Doctors and veterinarians now frequently expand their medical treatment of a patient or pet by prescribing non-food probiotic supplements in attempt to improve the outcome of traditional treatments; however, research continues to determine how much these products can supplement or stimulate the growth of beneficial microbiota. Nonetheless, food and medicinal products containing probiotics are regulated by the FDA to be safe when used in moderate amounts. Using safe amounts is important because too much a probiotic supplement is not healthy. Doctors who prescribe direct supplements will help you determine that amount. If you decide to increase your intake of food that contains probiotics, start slowly and ask for guidance from a medical professional as you increase those amounts.

New medical research is also examining the use of microbiota transplants (MTs) in patients. One such transplant is called fecal microbiota transplantation (FMT), and trials of its use are showing that it can help patients fight bacteria that is resistance to antibiotics. This medical procedure is very new and in need of regulation to determine its overall safety. Possible risks include the transfer of stool-based disease organisms.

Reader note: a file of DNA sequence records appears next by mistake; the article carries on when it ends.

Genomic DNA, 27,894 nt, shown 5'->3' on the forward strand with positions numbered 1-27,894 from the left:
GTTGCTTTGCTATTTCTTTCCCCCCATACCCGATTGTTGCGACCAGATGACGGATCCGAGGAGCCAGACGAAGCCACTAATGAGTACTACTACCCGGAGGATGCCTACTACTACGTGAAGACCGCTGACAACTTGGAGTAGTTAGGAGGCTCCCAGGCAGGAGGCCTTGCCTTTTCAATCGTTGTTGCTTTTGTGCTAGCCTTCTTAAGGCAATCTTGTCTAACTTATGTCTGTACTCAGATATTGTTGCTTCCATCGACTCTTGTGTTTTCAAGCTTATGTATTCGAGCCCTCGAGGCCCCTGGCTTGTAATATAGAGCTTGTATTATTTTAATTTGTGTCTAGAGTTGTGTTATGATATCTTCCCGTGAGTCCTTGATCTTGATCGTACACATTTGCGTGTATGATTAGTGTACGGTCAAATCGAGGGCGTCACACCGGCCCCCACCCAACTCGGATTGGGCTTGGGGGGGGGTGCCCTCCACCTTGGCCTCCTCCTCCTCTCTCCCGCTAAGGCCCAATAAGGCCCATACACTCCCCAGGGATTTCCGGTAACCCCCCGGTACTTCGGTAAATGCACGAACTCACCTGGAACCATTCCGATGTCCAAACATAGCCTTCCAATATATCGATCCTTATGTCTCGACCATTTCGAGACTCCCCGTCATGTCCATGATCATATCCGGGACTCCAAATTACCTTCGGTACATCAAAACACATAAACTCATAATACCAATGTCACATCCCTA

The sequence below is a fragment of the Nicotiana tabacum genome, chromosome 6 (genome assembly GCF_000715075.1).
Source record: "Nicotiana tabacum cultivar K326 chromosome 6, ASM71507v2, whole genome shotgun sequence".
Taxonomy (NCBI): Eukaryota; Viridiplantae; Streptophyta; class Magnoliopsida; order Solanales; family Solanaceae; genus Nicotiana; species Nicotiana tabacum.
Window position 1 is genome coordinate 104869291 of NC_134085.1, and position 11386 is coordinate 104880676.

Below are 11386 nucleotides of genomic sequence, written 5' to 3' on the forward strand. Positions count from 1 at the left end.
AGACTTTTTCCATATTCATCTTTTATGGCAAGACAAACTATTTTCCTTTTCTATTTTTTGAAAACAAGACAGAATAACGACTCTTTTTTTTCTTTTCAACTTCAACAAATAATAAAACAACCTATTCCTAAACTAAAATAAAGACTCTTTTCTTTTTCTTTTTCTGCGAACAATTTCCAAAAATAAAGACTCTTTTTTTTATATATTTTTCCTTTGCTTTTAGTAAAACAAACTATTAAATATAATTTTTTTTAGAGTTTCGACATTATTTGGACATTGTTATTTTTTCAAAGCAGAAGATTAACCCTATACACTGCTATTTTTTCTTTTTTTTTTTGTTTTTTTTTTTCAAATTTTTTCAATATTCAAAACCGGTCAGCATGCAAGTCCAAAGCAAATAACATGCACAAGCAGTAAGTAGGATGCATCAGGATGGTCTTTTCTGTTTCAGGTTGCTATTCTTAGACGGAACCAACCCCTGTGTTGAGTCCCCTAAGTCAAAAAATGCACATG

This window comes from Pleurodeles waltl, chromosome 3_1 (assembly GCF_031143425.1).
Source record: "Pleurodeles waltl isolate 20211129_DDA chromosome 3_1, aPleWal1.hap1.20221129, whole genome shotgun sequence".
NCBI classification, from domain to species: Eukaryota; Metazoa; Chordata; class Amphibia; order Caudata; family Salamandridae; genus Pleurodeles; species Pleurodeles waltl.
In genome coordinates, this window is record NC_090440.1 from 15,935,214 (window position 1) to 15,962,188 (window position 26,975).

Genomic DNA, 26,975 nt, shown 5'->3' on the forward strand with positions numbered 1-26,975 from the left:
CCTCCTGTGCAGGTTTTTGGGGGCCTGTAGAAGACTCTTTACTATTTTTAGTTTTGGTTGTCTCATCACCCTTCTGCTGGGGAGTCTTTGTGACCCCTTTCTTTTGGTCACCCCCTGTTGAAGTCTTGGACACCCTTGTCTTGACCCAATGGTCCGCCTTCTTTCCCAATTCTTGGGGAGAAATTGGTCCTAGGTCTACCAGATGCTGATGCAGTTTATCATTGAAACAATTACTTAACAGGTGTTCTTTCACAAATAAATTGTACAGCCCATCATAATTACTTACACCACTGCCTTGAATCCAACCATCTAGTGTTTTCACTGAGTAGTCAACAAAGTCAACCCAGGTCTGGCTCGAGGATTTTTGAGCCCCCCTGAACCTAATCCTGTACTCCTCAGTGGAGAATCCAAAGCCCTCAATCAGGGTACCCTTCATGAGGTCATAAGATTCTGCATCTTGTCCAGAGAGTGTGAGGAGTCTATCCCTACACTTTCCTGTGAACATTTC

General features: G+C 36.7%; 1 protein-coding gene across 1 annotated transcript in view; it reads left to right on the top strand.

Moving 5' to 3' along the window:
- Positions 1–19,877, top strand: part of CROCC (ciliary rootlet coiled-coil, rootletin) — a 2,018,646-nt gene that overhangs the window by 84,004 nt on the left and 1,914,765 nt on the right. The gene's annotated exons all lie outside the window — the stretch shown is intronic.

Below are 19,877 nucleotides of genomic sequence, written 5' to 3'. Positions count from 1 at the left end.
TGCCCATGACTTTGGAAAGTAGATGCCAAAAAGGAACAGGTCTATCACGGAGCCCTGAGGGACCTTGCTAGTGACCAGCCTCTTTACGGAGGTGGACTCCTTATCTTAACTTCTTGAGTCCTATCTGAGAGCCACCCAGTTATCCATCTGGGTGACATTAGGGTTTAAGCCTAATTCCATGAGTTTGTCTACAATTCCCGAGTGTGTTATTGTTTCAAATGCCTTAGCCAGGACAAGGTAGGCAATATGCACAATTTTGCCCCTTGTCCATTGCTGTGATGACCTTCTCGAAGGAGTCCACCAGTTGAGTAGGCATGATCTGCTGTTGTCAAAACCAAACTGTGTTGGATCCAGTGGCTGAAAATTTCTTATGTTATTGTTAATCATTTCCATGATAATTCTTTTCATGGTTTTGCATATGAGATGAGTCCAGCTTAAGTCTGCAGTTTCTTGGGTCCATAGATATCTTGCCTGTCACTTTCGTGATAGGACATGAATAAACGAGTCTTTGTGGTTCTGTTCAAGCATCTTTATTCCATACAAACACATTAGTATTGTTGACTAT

Ultimately, the key to fighting an unhealthy gut microbiota may be as simple as adopting a healthy diet and lifestyle. The fiber in whole grains, vegetables, and fruits may be one of those key components since it supports healthy bacteria in our digestive tracts. Having been breastfed as a child and spending time outdoors may also expose us to beneficial bacteria.

Do you want to learn more?

To help people be healthy at every stage of life, Michigan State University Extension delivers affordable, relevant, evidence-based education to serve the needs of adults, youth and families in urban and rural communities.

Our programs cover all areas of health, from buying and preparing nutritious, budget-friendly food to managing stress, preventing or living well with diabetes and optimal aging – MSU Extension has the information you need in a format you can use, in-person and online. Contact your local MSU Extension county office to find a class near you.

Did you find this article useful?